Southern Baptists Say Justice Dept. Has Closed Abuse Inquiry Into Leadership Body

A Southern Baptist Convention leader said on Wednesday that the Justice Department had concluded a sexual abuse investigation into the organization’s executive committee without issuing any charges.

The statement from Jonathan Howe, the executive committee’s interim president and chief executive, referred only to the closing of an investigation into the executive committee, and did not address additional Justice Department investigations into other Southern Baptist entities. A spokesman for the U.S. Attorney’s Office for the Southern District of New York, Nicholas Biase, declined to comment.

Federal investigators opened the inquiry into the denomination’s handling of sexual abuse in 2022, after Baptists commissioned a third-party investigation that found national leaders in the country’s largest Protestant denomination had suppressed reports of abuse and resisted reform efforts for decades. The report prompted widespread outrage from Baptist churchgoers, and energized activists pushing the denomination for greater transparency.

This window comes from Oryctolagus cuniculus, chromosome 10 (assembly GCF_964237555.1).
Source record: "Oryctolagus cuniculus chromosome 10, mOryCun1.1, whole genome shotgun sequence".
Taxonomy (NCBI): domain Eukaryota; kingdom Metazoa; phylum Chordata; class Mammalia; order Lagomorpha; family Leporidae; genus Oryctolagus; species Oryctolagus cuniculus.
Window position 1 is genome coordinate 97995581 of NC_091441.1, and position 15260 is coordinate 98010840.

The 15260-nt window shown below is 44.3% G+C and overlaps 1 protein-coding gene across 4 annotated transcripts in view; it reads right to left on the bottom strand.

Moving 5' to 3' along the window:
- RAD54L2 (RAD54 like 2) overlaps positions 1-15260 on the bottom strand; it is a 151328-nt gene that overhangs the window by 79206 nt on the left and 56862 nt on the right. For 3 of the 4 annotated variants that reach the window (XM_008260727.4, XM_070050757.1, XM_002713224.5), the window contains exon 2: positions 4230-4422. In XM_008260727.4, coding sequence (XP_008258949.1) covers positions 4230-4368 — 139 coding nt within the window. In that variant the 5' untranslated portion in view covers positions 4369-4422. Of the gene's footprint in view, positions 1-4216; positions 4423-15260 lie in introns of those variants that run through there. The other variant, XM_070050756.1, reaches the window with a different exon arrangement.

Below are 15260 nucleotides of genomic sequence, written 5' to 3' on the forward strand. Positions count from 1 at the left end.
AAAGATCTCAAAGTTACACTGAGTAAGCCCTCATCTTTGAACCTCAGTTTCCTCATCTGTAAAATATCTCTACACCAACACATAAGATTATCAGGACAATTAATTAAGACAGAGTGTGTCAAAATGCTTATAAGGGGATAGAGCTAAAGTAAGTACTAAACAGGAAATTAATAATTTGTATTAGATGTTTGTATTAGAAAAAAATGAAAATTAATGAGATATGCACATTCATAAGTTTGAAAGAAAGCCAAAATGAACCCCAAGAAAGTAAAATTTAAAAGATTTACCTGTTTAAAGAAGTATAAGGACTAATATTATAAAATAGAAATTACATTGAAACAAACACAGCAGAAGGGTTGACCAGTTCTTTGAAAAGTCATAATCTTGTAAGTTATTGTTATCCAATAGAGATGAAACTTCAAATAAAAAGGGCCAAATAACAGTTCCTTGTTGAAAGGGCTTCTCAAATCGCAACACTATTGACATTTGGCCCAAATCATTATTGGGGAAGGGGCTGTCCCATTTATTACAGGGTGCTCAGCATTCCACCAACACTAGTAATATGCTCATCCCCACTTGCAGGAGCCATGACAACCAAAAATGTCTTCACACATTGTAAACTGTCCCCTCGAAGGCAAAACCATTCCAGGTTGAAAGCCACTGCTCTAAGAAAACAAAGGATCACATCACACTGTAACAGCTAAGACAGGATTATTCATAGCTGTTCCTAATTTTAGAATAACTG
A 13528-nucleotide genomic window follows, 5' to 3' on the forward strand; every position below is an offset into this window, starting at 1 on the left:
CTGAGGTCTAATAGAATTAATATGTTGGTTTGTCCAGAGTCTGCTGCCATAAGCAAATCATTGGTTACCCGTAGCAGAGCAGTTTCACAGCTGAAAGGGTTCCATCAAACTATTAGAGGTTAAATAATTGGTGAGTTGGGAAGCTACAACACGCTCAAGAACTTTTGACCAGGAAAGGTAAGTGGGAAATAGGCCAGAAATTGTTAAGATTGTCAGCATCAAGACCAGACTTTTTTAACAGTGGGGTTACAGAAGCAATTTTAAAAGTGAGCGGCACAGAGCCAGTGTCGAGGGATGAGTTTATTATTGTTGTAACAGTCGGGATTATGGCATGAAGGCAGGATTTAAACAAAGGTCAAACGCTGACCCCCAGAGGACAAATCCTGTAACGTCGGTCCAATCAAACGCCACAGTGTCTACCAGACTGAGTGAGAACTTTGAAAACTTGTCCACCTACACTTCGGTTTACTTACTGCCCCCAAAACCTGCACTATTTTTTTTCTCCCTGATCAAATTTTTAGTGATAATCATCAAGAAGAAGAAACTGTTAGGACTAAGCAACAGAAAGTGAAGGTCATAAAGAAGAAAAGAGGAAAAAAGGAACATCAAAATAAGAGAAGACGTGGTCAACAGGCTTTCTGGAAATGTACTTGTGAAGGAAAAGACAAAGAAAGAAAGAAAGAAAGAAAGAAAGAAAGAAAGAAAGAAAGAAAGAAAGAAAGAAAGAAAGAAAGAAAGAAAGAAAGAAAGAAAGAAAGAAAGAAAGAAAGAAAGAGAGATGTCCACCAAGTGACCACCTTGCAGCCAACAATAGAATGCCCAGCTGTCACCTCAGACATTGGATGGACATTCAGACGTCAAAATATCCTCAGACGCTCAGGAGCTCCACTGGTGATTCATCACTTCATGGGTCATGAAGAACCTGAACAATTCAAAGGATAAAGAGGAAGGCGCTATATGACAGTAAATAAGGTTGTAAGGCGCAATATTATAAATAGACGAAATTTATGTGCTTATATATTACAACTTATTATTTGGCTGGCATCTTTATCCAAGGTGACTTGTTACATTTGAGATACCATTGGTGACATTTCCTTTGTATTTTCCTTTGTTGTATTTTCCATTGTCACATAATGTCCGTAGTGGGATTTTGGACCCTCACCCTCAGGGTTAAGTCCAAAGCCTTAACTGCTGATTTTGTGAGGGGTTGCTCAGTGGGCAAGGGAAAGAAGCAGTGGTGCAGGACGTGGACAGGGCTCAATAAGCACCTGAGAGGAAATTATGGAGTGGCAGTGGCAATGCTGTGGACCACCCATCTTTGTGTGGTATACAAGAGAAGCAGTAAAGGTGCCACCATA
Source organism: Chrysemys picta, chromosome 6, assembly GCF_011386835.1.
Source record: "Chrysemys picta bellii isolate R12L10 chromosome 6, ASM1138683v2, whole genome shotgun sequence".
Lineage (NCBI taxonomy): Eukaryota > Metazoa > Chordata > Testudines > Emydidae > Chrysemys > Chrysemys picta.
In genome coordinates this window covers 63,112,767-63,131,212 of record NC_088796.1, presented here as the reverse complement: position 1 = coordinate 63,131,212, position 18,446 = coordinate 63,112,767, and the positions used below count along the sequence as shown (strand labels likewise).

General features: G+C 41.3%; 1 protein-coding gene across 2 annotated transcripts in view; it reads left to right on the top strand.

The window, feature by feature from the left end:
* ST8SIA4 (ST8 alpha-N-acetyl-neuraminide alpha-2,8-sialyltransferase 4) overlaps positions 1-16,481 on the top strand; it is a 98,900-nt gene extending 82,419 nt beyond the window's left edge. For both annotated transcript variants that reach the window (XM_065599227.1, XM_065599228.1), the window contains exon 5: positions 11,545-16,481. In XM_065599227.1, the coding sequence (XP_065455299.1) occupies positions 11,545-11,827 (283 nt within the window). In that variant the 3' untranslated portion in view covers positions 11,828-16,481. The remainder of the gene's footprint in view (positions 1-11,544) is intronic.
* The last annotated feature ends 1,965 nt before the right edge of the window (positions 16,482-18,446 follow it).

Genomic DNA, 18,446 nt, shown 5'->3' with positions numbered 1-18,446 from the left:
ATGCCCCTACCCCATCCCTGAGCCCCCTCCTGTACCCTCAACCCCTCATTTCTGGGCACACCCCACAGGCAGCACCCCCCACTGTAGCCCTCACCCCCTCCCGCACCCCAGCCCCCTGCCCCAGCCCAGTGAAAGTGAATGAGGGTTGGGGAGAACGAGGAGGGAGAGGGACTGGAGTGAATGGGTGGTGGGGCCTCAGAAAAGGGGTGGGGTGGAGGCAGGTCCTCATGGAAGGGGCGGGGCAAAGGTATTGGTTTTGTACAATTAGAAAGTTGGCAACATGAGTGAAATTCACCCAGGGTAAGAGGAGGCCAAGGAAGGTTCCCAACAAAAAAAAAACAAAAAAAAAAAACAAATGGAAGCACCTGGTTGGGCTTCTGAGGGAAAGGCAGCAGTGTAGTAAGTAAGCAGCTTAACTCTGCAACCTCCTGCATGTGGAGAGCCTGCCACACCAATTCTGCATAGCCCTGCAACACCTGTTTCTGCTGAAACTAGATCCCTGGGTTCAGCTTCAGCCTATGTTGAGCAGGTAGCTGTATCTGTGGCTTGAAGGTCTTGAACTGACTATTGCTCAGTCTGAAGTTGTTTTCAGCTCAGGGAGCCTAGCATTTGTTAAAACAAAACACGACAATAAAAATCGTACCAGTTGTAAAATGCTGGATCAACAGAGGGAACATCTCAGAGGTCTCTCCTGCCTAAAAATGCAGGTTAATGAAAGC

The S.B.C.’s executive committee, a group of 86 people who steer the denomination, said it was informed last week that the U.S. Attorney’s office had concluded its investigation “with no further action to be taken,” Mr. Howe said in the statement.

“While we are grateful for closure on this particular matter, we recognize that sexual abuse reform efforts must continue to be implemented across the convention,” he said.

When the investigation began, leaders in the denomination said the Justice Department was looking into “multiple S.B.C. entities,” a category that includes seminaries, missionary organizations and the denomination’s public policy arm. The leaders said at the time that they would cooperate fully.

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